By Christian Valera Rebolledo

Mexico’s population will receive the COVID-19 vaccine in stages, with healthcare workers first, followed by people over 80, and then proceeding by age from oldest to youngest.

The Mexican government launched its portal for people over 60 to register for the vaccine on the morning of Feb. 2 through its official Facebook account. It also released a video explaining the steps that people need to follow for the registration. However, the system crashed within minutes of its announcement.

Criticisms quickly escalated in social media. Netizens’ main concern was lack of accessibility. The website was overwhelmed and crashed rapidly. Also, not all older adults in Mexico understand technology, much less have the Internet. Many wondered what would happen with older adults living in the mountains or marginalized areas, where there is no Internet access.

Although the website opened on several devices, many Mexicans reported that it crashed when entering the Unique Population Registry Code (CURP, the number that identifies each Mexican or foreigner with permanent residence in the country), making the record of their elders invalid.

Netizens illustrated their complaints on social media with screenshots of the message: “Error: Server Error.” A vast majority of these posts commented on the government’s lack of vision to foresee the millions of visits that the website would receive.

Many older Mexicans live in rural areas with no Internet access. How will they sign up online for the vaccine? *** Muchos mexicanos mayores viven en regiones rurales y no tienen acceso a Internet. ¿Cómo se inscribirán en línea para recibir la vacuna? (Luis Vida/Unsplash)

“My son has been trying to register me since yesterday, but he cannot. He introduces the CURP, but when he clicks ‘Continue,’ the page crashes. Today the page just marks an error. It doesn’t even open anymore,” said Georgina Margarita Marrero, a Venezuelan living in Mexico who can legally opt for the vaccine. “This stresses me out. As an older adult, I would like to be sure that I am going to receive my vaccine.”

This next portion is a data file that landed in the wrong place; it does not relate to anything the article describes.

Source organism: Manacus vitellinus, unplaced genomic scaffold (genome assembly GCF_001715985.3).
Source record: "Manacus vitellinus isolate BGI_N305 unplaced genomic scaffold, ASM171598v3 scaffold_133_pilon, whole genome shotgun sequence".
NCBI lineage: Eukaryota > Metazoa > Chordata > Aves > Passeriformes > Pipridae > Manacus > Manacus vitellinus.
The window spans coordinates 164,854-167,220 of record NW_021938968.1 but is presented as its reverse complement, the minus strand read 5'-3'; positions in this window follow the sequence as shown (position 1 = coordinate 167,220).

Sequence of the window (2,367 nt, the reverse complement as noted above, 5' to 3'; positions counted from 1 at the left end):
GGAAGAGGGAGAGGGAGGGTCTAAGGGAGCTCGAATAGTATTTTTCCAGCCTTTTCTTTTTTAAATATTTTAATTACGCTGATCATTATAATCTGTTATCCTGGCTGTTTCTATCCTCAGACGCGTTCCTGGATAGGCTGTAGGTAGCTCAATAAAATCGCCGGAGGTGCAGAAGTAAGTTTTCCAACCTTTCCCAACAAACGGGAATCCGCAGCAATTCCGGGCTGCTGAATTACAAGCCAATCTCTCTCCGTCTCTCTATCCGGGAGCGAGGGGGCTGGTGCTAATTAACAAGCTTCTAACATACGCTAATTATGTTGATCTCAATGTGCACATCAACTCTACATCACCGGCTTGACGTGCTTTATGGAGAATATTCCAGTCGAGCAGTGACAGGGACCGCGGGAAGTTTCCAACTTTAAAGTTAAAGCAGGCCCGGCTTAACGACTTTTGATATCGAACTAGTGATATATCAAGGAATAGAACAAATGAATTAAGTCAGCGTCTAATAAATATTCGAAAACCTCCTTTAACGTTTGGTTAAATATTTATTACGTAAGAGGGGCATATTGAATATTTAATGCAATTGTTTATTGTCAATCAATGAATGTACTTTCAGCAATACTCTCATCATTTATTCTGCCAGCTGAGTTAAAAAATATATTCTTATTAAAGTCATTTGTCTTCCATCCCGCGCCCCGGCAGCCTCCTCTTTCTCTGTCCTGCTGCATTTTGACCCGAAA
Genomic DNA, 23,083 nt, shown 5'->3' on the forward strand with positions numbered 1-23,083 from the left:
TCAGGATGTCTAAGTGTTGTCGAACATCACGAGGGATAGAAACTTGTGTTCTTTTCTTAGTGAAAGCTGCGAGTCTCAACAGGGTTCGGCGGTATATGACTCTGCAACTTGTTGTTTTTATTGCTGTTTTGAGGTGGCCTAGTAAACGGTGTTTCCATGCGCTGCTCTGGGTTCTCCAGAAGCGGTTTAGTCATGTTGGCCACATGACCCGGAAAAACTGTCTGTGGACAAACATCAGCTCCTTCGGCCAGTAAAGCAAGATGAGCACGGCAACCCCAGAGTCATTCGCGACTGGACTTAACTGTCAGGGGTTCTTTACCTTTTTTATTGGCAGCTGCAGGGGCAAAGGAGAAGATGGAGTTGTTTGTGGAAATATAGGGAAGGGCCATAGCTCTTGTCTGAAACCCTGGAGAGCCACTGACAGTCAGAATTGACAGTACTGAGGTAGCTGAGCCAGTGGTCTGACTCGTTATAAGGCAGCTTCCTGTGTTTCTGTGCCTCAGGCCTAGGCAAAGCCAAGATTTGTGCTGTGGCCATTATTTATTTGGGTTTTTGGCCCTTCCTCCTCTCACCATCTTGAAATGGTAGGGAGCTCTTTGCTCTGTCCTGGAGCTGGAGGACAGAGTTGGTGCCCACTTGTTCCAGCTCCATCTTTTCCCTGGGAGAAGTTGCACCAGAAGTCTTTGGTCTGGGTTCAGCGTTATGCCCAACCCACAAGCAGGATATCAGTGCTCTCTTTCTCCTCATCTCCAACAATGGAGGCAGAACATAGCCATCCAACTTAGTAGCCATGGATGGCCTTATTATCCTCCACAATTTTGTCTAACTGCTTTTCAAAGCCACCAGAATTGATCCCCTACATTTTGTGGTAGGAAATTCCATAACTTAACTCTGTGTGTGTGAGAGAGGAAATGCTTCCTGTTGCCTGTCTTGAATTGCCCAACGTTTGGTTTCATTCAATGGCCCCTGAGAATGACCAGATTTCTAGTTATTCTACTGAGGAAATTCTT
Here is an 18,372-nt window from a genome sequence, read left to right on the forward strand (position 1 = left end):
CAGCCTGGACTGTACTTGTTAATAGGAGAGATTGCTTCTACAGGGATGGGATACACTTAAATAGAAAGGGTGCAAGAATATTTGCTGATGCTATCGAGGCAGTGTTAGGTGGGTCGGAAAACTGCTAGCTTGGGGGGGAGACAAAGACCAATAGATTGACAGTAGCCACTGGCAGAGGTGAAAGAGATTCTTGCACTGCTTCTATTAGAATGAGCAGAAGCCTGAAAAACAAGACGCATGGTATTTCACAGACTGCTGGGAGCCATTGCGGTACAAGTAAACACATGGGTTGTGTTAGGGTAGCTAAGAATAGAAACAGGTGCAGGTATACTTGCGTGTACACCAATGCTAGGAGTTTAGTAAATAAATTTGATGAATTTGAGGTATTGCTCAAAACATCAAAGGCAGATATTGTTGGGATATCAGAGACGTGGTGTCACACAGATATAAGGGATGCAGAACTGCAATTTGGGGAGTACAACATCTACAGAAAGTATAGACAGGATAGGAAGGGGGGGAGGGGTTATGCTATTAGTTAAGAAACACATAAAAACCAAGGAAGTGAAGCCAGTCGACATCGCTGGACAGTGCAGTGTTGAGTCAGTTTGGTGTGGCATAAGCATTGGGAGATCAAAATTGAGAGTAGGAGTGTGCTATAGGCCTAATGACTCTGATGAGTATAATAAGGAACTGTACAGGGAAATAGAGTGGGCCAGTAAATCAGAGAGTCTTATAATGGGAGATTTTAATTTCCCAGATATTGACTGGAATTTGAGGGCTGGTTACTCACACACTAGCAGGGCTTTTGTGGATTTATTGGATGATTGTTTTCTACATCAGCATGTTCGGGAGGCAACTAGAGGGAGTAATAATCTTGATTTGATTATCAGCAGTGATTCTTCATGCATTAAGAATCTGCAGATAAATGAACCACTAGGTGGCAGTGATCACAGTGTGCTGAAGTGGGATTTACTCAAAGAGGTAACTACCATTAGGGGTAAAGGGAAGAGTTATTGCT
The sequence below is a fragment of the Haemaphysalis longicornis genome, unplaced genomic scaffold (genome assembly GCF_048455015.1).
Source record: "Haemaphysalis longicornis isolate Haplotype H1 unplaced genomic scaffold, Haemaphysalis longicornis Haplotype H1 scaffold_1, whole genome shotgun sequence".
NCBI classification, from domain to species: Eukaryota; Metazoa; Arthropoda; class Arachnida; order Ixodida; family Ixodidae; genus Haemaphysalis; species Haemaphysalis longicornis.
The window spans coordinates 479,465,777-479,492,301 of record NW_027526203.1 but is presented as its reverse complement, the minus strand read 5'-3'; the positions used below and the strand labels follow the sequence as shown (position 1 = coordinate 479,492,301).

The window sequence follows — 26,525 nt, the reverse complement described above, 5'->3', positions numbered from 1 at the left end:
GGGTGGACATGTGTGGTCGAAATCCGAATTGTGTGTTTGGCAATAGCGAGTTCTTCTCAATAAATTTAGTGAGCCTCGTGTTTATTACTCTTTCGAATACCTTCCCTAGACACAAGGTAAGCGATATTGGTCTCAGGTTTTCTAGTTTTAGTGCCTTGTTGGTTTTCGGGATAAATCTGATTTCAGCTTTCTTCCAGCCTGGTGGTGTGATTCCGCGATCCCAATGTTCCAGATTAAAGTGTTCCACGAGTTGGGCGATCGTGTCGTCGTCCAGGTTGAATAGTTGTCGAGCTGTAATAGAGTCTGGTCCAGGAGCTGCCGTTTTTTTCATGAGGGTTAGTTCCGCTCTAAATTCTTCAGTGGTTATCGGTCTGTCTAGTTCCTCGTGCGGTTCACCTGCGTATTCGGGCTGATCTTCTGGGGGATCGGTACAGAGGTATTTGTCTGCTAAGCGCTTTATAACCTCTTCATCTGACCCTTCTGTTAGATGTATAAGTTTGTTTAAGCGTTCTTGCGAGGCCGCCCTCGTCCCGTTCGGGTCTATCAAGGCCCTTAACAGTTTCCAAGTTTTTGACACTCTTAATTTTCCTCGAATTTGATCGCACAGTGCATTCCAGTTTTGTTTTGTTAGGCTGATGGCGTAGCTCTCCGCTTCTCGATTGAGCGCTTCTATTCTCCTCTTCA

Several programmers pointed out on Twitter that the website is linear, which was not helpful.

The website announced it would only work from 8 a.m. until midnight. Mexicans requested online that it operates 24 hours a day, seven days a week.


Despite the problems, some Mexicans managed to register their relatives, although mostly outside the platform’s set schedule. However, these cases are just a few.

The website still had flaws within 24 hours of being launched.

The Deputy Health Secretary, Hugo López-Gatell, said that the website will work correctly in the coming days and that the registration order will not determine the date on which people would receive the vaccine.

While some people struggle with the registration, some eligible elders have chosen not to get the vaccine of their own free will.

“I have been allergic to medications, including antibiotics, throughout my life,” said Rosario Oropeza Chávez, 83. “I’m afraid that something could happen to me because of my age. So, I have asked my children not to register me.”

Older people tend to have more problems using technology. Also, the platform has many bugs and is often down. *** La gente mayor suele tener más problemas con la tecnología. Además, la plataforma presenta muchas fallas. (Beth MacDonald/Unsplash)

When asked if she has already consulted this with a doctor, Mrs. Oropeza said she plans to seek an appointment when the contagion risk is lower. Her family members are willing to get vaccinated to protect her, but they will have to wait due to the national vaccination system.

López-Gatell said last month that people who have allergic reactions to vaccines would not receive the second dose.

The Mexican government has shown a preference for the Sputnik V vaccine from Russia, but says it is ready to buy the Pfizer vaccine.

(Translated and edited by Gabriela Olmos. Edited by Melanie Slone and Carlin Becker)



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